One of the four convicts, Akshay Thakur, moved the Supreme Court on Tuesday seeking review of its 2017 judgment handing down the death penalty to all of them in the Nirbhaya rape case. In the review plea, the convict put forth farcical and absolutely baseless arguments to consolidate his stand--including 'Satyug', Delhi AQI, and even the wedding of the rapist's sister.
The rapist even contended Nirbhaya's dying declaration, claiming that it had been "contrived" and that it should be "kept out of consideration." The review petition said, "The three dying declaration has been contrived and deserve to be kept out of consideration and the dying declaration do not inspire confidence, for variations in them relates to the number of assailants, the description of the bus, the identity of accused, the overt acts committed by them."
In another ridiculous statement, the convict cited the poor air and water quality of Delhi to contend longevity of life. The review plea read, "Everyone is aware of what is happening in Delhi NCR in regard (to) water and air. Life is going short to shorter, then why the death penalty?" The rapist further pleads to review his death penalty by citing "poverty and helplessness" as a reason.
The preposterous plea, mocking the judiciary, declared fabrication of evidence, poor probe in India and confessions 'under duress' to back their case. The review plea read, "Concerns about evidence in India, investigation of offenses is often poor. Evidence is fabricated, confessions are taken under duress and people are arrested under false charges. Unfortunately, the courts reply to the evidence to deliver death sentences to people."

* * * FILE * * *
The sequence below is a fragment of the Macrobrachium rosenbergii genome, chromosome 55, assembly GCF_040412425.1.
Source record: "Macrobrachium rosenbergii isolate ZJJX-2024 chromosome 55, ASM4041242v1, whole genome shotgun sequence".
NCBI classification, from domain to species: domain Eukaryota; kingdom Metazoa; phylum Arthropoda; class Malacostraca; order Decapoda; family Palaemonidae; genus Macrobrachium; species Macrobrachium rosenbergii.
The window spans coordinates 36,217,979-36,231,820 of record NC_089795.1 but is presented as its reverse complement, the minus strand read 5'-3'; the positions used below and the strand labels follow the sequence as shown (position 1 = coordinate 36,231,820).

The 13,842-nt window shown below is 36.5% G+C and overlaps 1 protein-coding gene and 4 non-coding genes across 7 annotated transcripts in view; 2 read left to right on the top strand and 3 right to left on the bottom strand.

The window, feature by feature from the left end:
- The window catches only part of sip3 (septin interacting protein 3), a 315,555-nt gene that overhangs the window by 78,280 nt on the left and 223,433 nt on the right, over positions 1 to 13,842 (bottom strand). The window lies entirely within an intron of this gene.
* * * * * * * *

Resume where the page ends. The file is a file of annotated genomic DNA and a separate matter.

The blatant insensitivity of the convict was put to display after the review petition mentioned that Nirbhaya did not remember the insertion of the iron rod. It further accentuated that there was no "rod-related injured" in the victim's uterus. It said, "Medical science too does not assist the prosecution claim the iron rod was used as a weapon for penetration."
Furthermore, refuting the DNA test, the convict's lawyer said, "The DNA test cannot be treated as accurate, for there was blood transfusion. And when there is a mixing of blood, the DNA profile is likely to differ." In the rape case that shook the country and instigated nation-wide uproar, the rapist reasoned his "sister's wedding" to seek review in the death penalty awared by the Supreme Court.
The apex court, on July 9, 2018, had dismissed the review pleas filed by three other convicts in the case. Akshay, 31, who had not filed the review plea earlier with the other three convicts, has now moved the Supreme court with the petition, his lawyer A P Singh said.
The 23-year-old paramedic student was brutally gang-raped on the intervening night of December 16-17, 2012 inside a running bus in South Delhi by six persons and severely assaulted before being thrown out on the road. She succumbed to injuries on December 29, 2012, at Mount Elizabeth Hospital in Singapore.
The top court had earlier dismissed the review pleas by Mukesh (30), Pawan Gupta (23) and Vinay Sharma (24), saying no grounds have been made out by them for review of the verdict. The Supreme Court in its 2017 verdict had upheld the capital punishment awarded to them by the Delhi High Court and the trial court in the case of gangrape and murder of the woman here. One of the accused in the case, Ram Singh, had allegedly committed suicide in the Tihar Jail. A juvenile, who was among the accused, was convicted by a juvenile justice board. He was released from a reformation home after serving a three-year term.
(With PTI inputs)